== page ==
HAFLER TRM 6 - A Compact, more affordable version of the acclaimed TRM8
Publication: n/a
Author: John Ferenzi
Date: n/a
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Hafler's TRM8 powered monitors, which were reviewed in the September 1998 EM, so impressed the reviewer that he saved up and bought a pair for his own studio. But good as they sound, at $1,650 a pair (formerly $2,400) the TRM8s are a bit beyond the budgets of many personal-studio buyers.

Now Hafler offers a solution in the downsized TRM6 ($1,250 per pair). These bookshelf-size, biamped close-field reference monitors sport impressively similar specs in a smaller package. Whether destined for the video post house, pro facility, or personal studio, the TRM6 is clearly designed and priced to compete with the increasing number of compact close-field active monitors available today. (For a discussion of the advantages of active over passive designs, see the sidebar "Why Get Active?" in the cover story "Power Stations" in the October 1997 EM.)

Face Value: The TRM6 monitors are constructed of hearty MDF (medium-density fiberboard) and finished in semigloss black. Their substantial weight and slippery-smooth finish makes them a tad unwieldy, so care is in order when lifting and positioning them. An external handle or handgrip depression would be a welcome addition. The front panel features a power switch located to the right of the tweeter. To the left of the tweeter is a status LED that glows green for on, a flashing red to indicate clipping, and solid red at thermal overlo

Speak to: The TRM6 employs a 1-inch, soft-dome high-frequency driver, which is set back slightly in relation to the woofer and centered in a wave guide. Basically a horn-shaped structure, the wave guide's role is to smooth out sound waves emanating from the cabinet as they make the transition from a flat, planar shape to a rounder, more spherical shape, the goal being to produce a wider sweet spot for the listener.

The woofer comprises a 6.5-inch, polypropylene-cone low-frequency driver with an inverted rubber surround. A shielded magnet in the woofer assembly reduces the level of stray magnetic radiation to a potential hazard that can distort images and colors on your TV set or computer monito

The TRM6 has a narrow rear port that Hafler calls an aerovent. The port is radiused - that is, flared like a trumpet, without the squared edges found in the usual circular or elliptical port - in order to improve bass response and reduce turbulent fluttering.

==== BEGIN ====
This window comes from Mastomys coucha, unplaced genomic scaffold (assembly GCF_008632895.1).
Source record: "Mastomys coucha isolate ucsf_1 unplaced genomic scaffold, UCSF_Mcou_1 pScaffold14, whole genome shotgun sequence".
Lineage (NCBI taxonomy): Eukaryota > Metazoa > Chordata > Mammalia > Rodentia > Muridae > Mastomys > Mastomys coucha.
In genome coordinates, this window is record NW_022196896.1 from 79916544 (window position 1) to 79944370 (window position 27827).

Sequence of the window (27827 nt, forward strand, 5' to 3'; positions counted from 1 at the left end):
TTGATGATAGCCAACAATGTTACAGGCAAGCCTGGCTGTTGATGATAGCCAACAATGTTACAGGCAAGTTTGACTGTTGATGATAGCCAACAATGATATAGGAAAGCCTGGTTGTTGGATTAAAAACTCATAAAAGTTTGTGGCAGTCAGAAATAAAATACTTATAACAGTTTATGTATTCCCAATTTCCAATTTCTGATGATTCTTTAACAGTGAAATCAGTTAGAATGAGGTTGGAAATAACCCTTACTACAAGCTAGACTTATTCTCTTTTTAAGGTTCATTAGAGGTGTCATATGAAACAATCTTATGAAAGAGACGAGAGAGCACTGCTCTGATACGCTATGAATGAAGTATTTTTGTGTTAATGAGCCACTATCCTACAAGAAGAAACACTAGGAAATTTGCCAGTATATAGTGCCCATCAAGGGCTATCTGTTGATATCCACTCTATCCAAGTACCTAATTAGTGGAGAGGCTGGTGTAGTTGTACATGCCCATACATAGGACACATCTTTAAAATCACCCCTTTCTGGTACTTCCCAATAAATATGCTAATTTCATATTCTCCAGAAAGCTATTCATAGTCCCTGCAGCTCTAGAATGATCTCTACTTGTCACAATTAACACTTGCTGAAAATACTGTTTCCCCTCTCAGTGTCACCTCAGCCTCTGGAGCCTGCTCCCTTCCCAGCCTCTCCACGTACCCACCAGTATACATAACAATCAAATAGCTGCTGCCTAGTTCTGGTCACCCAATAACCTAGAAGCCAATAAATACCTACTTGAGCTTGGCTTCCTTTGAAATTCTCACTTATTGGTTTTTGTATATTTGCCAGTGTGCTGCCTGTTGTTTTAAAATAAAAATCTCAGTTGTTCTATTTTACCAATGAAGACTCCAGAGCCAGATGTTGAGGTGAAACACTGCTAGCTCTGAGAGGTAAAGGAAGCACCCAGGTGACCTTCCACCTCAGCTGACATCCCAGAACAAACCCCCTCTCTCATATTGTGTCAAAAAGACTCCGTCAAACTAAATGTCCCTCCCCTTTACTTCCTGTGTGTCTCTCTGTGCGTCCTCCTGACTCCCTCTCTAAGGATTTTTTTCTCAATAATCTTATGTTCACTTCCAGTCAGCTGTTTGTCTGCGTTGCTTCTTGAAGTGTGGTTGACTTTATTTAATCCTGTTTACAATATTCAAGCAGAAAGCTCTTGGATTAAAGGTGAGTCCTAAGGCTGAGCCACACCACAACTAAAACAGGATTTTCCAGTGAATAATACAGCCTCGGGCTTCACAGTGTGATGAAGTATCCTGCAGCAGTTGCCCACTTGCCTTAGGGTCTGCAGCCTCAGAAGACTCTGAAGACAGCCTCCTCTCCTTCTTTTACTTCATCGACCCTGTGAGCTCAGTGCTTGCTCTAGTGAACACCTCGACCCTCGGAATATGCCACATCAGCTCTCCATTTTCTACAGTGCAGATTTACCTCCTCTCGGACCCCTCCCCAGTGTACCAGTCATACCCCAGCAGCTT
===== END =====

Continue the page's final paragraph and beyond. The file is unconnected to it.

The amplifier in the TRM6 features MOSFET circuitry in a proprietary design that Hafler calls Trans-ana (short for Transconductive Active Nodal Amplifier). Among its other qualities, MOSFET circuitry is known for its ability to mimic vacuum-tube operation and provide wide-bandwidth linearity. An active crossover sends frequencies above 3.2 kHz to a 35-watt amplifier driving the tweeter, and frequencies below 3.2 kHz to a 50-watt amp driving the woofer.

About Face: The rear panel of the TRM6 provides balanced XLR and unbalanced RCA inputs, as well as adjustments for input sensitivity and for customizing bass and treble response. The adjustments are grouped in four blocks of tiny DIP switches, with each block containing four switches. The first block provides the selector for balanced or unbalanced operation, followed by the first three input-sensitivity settings (+1 dBu, -2 dBu, and -5 dBu). The next block has two more input-sensitivity settings (-8 dBu and -11 dBu), followed by two bass rolloff switches set at 30 Hz and 60 Hz. The default input-sensitivity setting of +4 dBu is achieved by leaving all five input-sensitivity switches flicked to the left (off) position, for a total of six settings.

The third and fourth blocks of DIP switches are for adjusting bass and treble shelving, respectively, with each block offering settings of +4 dB, +2 dB, -2 dB, and -4 dB. Again, the ìflatî setting is attained by setting all the switches to the left (off) position. As the manual explains - and as should be obvious - only one setting at a time should be selected in each section (input sensitivity, bass rolloff, bass shelving, treble shelving). Obviously, too, the switches on the two monitors should be set identically.

This brings me to a couple of complaints. One is that the arrangement of switches in the four blocks could lead to some confusion, particularly because the input-sensitivity switches stretch over parts of two blocks. But the bigger problem - and the potentially harmful oneóis that the switches are so small that it's difficult to switch only one at a time. On several occasions I accidentally moved a switch I didn't mean to, resulting in a nearly speaker-blowing leap in volume that had me lunging for the faders. Larger switches - or better yet, notched rotary ones - would provide an obvious improvement, and would accomplish the same tasks with less risk of error.

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Hafler • 546 S. Rockford Dr. • Tempe, AZ 85281 • U.S.A.